"School's starting tomorrow," she sighs one afternoon last month, looking across the kitchen table at her twelve-year-old son, JerQon. "A lot of kids have their mom and their dad on the first day. Mike was always there with them on their first day of school."

In the room that just weeks earlier swarmed with federal agents, JerQon tries to articulate how his father's absence is affecting him.

"He said that I'm the man of the house and keep up with the kids," he says. "Help 'em out and make sure they don't get on momma's nerves."

View a larger version of this week's cover.
Illustration by Kelly Brother
View a larger version of this week's cover.

Although he says he's handling his new responsibilities all right, JerQon also says he is angry.

"At the people who locked him up," he says, almost inaudibly, a Cardinals cap pulled low over his eyes. "Because they waited so long to get him."

LaQonna and Cornealious met after their eldest children, both from previous relationships, started playing together. JerQon is LaQonna's oldest son, and Cornealious has a ten-year-old daughter by his first wife. He married LaQonna at a courthouse in 2007, and they held a formal church ceremony a year later.

It wasn't until the family's first meeting with attorneys after Anderson's arrest that LaQonna found out the whole story. Still, if she's angry at being kept in the dark, it's not apparent.

"The past was the past," she says firmly. "We were moving on to the future."

And that future was promising according to the friends, former clients and family who eagerly vouch for Anderson.

"I talk to him almost every day; that's why it kind of threw me for a loop when I found out," says Stewart King, Anderson's long-time best friend. "I always went to Mike for questions on my marriage. Over the last six, seven, even eight years, he's been a real church guy."

His business partner and friend Brian Mayer says Anderson was working 70 to 80 hours a week on the company he founded, Anderson Construction and Investment.

"He doesn't cuss. He doesn't drink. He's a family man," says Mayer. "The only thing he does is go fishing now and then. I hate that this is going on."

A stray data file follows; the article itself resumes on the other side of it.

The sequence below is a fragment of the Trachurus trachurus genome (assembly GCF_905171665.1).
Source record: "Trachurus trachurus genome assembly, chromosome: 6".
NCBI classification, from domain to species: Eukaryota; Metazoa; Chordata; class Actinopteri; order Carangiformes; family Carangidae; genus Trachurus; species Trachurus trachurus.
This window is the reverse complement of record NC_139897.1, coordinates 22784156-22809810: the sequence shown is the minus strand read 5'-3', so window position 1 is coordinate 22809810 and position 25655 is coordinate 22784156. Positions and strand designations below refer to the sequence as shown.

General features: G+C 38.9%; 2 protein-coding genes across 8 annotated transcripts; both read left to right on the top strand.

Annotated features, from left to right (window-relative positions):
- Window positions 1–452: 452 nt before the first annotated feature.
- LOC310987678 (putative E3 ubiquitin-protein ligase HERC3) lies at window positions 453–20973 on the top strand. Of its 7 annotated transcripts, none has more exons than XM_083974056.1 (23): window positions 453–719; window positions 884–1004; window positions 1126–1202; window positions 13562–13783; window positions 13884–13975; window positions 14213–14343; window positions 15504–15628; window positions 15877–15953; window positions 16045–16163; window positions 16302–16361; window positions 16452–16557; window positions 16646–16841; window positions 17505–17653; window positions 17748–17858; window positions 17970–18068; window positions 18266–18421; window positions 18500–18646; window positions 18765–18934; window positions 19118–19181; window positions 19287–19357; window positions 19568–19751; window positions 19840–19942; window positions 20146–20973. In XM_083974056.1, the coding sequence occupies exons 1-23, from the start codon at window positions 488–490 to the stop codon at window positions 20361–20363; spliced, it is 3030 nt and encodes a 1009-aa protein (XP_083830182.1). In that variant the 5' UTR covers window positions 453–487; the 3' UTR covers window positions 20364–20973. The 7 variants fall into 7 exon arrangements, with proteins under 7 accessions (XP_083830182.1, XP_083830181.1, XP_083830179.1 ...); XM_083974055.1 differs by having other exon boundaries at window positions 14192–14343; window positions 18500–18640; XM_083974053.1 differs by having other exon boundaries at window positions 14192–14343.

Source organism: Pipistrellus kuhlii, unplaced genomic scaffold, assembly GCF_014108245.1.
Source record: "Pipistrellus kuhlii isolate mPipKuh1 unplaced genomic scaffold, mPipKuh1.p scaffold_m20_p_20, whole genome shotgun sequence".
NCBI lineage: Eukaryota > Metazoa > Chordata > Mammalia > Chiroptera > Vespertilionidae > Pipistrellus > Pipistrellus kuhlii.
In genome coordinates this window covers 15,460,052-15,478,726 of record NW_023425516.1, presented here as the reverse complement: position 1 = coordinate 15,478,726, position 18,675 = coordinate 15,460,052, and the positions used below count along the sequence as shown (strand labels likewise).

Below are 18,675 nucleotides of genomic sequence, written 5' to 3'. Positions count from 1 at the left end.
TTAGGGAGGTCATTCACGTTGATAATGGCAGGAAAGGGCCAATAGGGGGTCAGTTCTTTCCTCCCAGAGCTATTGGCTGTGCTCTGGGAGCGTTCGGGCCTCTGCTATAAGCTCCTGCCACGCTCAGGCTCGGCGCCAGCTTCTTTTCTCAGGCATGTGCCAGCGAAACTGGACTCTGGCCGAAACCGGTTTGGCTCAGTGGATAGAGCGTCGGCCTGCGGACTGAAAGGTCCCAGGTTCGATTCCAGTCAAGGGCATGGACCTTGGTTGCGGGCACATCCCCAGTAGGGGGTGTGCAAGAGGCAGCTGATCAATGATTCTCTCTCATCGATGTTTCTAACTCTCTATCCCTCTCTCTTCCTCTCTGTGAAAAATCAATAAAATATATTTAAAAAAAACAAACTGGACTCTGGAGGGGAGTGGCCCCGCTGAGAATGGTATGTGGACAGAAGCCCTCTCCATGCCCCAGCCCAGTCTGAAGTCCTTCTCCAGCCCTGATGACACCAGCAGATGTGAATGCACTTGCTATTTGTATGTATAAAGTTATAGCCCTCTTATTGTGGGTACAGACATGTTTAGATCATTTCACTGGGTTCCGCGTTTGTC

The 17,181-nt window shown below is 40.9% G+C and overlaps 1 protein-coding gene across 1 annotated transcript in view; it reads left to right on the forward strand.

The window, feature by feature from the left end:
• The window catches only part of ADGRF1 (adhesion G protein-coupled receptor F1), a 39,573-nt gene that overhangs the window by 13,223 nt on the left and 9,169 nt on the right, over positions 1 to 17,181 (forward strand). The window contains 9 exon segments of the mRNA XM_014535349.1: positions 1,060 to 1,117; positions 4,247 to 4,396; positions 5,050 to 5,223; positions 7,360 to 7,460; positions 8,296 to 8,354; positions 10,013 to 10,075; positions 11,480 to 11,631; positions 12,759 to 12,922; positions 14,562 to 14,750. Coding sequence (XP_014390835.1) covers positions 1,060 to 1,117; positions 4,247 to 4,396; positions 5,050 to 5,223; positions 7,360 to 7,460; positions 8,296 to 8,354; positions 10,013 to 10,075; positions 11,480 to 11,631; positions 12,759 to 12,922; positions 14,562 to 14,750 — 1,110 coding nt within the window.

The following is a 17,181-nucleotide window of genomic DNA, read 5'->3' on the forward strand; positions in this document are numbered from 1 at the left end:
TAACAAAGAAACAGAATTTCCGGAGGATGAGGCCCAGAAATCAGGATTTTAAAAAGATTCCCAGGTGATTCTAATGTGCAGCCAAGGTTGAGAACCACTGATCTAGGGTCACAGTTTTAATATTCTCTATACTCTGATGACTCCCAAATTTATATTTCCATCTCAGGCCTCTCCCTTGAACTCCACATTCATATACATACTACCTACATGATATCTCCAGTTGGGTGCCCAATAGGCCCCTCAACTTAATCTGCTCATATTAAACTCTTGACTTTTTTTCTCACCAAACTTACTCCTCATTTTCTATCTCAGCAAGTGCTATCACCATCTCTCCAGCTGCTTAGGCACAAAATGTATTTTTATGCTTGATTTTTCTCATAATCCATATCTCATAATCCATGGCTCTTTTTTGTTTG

In the weeks leading up to the arrest, the family had blithely gone about their usual routine. Anderson tinkered with the Monte Carlo SS he keeps in the garage (license plate LM-4EVA — "LaQonna and Mike Forever") and took the kids to the park down the street on their bikes. The family celebrated the Fourth of July in matching red, white and blue outfits underneath the Arch.

Anderson's mother, Hazel McKinney, says her son told her the marshals had the house under surveillance for several days prior. (The local office of the U.S. Marshals would not comment on any aspect of the investigation.)

"They were just amazed at the type of family he had," she says.

Anderson's father, Cornealious Michael II, says that while his son may have had some problems in the past, the last thirteen years have proven that he does not deserve to be in prison.

"If the point of incarceration is rehabilitation, the job's already done."


On August 15, 1999, a manager at a Burger King in St. Charles placed the day's cash — in total a little over $2,000 in bills and coins — in two bank bags and made the short drive to the Mercantile Bank on West Clay Street. As he put his keys into the night-deposit box, he heard footsteps coming up fast behind him.

"Two black males came running up to my car with hand guns [sic] pointing them at me," the victim wrote in his statement to the police. "Told me to drop the bags or they were going to blow my fucken [sic] head off."

The manager dropped the money and put up his hands, and the men, their faces concealed, grabbed the cash and ran. After waiting a beat, the manager chased after them behind the bank and watched as they disappeared into a cluster of low-slung apartment buildings across the street. The victim ran out to busy West Clay Street, hoping to flag down a passing police car, but instead he watched a small blue vehicle race out from inside the apartment village. As it passed, he caught the license-plate number.

When St. Charles police arrived, a second witness confirmed the story: Two black males with masks confronted the night manager, then peeled out in a "light blue, 2 door Mitsubishi or Hyundai," according to the witness' statement. The police ran the numbers the victim scribbled down on the back of an envelope. The plate came back as that of a 1993 blue Plymouth two-door. The registered owner was 22-year-old Cornealious Michael Anderson III.

The day after the robbery, St. Charles police discovered Anderson's Plymouth in the parking lot of an apartment complex less than a mile away from the bank. Fingerprints left on the passenger-side door matched those of Anderson's friend Laron "Jay" Harris, whom police pulled over that same day after he cruised past the Plymouth in his own car.

Harris told the police he'd never been to St. Charles before and didn't know anyone named Cornealious Anderson. He declined to go with the police to headquarters for questioning. St. Charles police later discovered Harris was on probation for felony vehicle theft in San Diego.

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